Astronomers at Ohio State University recently saw a black hole rip apart a star roughly the size of the sun, thanks to NASA satellites and robotic telescopes.
“Conditions have to be just right for a black hole to tear apart a star. The star can’t be too close that it just gets sucked up, or too far that it bounces off and spins out into the galaxy,” according to WOSU Public Media.
NASA’s orbiting Transiting Exoplanet Survey Satellite (TESS) documented the timeline of the star as it spiraled toward the supermassive black hole.
On Thursday, NASA tweeted a video to explain exactly what happened during the rare occurrence:
What happens when a star strays too close to a black hole? Intense tides break it apart into a stream of gas. @NASA_TESS helped produce the most detailed look yet at the beginning of this cataclysmic phenomenon. Visualize how it unfolded: https://t.co/k8V9LFVX9f#BlackHoleWeek⚫ pic.twitter.com/h9H9mnfq9t
— NASA (@NASA) September 26, 2019
“This was a tidal disruption event, which happens when a star passes too close to a black hole,” the video stated. “Extreme gravity causes the star to bulge and break apart into a stream of gas. The tail of the stream escapes into space but the rest swings around to form an accretion disk.”
Reports said the team had been watching the light peak from the star being pulled towards the black hole for months before it was ultimately absorbed.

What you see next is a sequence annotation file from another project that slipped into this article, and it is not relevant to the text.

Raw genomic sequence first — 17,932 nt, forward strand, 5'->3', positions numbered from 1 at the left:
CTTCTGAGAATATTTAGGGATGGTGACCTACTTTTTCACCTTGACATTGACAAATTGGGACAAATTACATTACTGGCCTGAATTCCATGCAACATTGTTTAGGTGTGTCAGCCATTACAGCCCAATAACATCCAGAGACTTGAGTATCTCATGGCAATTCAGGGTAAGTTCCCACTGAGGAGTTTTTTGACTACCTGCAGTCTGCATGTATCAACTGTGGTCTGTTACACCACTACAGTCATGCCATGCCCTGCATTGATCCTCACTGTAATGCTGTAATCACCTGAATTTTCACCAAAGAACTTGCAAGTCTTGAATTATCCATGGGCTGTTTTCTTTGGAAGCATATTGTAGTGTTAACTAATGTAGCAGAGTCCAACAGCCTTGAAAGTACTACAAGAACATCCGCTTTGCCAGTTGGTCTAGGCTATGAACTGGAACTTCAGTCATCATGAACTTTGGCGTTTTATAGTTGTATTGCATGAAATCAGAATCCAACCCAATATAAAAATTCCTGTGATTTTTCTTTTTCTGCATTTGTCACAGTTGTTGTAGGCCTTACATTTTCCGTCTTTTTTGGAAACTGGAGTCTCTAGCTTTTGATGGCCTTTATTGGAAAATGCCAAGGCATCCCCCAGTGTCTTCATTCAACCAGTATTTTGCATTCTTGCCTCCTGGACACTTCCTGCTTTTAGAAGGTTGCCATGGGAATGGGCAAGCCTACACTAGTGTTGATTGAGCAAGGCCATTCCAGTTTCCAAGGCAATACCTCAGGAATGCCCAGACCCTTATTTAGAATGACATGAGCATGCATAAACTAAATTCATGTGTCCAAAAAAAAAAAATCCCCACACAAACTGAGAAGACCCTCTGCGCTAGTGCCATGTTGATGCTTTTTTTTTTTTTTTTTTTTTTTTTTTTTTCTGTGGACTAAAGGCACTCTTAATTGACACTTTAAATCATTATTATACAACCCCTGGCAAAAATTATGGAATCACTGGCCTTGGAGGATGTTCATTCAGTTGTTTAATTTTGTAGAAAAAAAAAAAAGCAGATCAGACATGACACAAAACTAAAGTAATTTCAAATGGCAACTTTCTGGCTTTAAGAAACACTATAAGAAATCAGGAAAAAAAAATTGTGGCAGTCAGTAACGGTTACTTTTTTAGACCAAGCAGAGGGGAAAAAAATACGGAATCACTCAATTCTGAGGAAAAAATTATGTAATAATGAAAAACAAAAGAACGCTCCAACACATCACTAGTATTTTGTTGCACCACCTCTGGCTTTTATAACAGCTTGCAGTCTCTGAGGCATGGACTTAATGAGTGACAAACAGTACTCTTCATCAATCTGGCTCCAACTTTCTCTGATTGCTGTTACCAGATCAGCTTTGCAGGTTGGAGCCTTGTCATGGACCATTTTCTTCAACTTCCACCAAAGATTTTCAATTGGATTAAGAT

“This is the earliest we’ve ever seen emission from a TDE, and the earliest we could possibly see it – because TESS was already monitoring the part of the sky where it happened, we got to see exactly when it started to get brighter,” said astronomer Tom Holoien of Carnegie Science.
“There are only about 4 or 5 TDEs that are published that have been found prior to peak at all, and none were as early as this,” he concluded.
Reports said that on March 19, the event reached peak brightness, and the team continued to monitor it for months afterward until it was eventually torn apart by the black hole.
“Part of it is, it’s just really cool. We say, ‘Oh my gosh, we saw a star get torn apart by a black hole!’ And at least in astronomy, cool factor is like half of what we do,” said Patrick Vallely, a graduate research fellow at Ohio State.
The researchers who saw the event published their findings in an article for The Astrophysical Journal. They hope to use the data gathered from the TDE to predict when such a phenomenon might happen again.